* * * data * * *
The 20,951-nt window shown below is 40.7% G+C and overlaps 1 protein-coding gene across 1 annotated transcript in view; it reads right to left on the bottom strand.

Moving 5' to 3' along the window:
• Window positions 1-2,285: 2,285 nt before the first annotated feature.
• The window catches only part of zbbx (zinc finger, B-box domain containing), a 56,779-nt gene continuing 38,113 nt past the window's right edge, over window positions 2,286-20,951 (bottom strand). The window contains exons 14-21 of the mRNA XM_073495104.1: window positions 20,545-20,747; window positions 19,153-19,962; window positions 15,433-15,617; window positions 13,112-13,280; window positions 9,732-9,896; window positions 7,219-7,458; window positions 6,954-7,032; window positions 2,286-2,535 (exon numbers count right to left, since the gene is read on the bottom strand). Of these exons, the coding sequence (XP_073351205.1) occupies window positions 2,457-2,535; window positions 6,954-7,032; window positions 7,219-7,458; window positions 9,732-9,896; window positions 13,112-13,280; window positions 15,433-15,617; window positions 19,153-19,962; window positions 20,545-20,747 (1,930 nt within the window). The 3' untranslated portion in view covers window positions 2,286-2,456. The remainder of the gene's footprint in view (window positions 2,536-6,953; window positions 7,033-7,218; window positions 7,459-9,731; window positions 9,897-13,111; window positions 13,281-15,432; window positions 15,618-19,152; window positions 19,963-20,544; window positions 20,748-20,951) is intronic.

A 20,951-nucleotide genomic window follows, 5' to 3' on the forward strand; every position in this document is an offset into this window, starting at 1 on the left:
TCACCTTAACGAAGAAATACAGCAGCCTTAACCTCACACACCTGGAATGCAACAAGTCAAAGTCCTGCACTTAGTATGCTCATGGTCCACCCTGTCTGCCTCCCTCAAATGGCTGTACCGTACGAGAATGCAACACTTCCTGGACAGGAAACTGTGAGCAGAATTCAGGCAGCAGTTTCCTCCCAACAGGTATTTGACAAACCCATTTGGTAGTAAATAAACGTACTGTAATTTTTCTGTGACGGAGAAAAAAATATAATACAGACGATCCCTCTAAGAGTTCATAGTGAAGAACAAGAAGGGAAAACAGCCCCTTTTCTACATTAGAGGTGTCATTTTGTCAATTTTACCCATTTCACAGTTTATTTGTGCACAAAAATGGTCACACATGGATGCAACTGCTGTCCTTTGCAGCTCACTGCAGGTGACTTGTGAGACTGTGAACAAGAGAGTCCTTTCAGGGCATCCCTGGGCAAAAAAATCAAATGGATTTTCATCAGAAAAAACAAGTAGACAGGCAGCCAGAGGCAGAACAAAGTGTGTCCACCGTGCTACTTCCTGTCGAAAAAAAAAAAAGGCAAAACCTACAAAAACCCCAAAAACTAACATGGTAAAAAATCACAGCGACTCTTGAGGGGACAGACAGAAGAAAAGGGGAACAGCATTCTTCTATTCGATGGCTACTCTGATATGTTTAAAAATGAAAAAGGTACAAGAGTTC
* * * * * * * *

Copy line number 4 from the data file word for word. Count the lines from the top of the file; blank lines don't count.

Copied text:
• The window catches only part of zbbx (zinc finger, B-box domain containing), a 56,779-nt gene continuing 38,113 nt past the window's right edge, over window positions 2,286-20,951 (bottom strand). The window contains exons 14-21 of the mRNA XM_073495104.1: window positions 20,545-20,747; window positions 19,153-19,962; window positions 15,433-15,617; window positions 13,112-13,280; window positions 9,732-9,896; window positions 7,219-7,458; window positions 6,954-7,032; window positions 2,286-2,535 (exon numbers count right to left, since the gene is read on the bottom strand). Of these exons, the coding sequence (XP_073351205.1) occupies window positions 2,457-2,535; window positions 6,954-7,032; window positions 7,219-7,458; window positions 9,732-9,896; window positions 13,112-13,280; window positions 15,433-15,617; window positions 19,153-19,962; window positions 20,545-20,747 (1,930 nt within the window). The 3' untranslated portion in view covers window positions 2,286-2,456. The remainder of the gene's footprint in view (window positions 2,536-6,953; window positions 7,033-7,218; window positions 7,459-9,731; window positions 9,897-13,111; window positions 13,281-15,432; window positions 15,618-19,152; window positions 19,963-20,544; window positions 20,748-20,951) is intronic.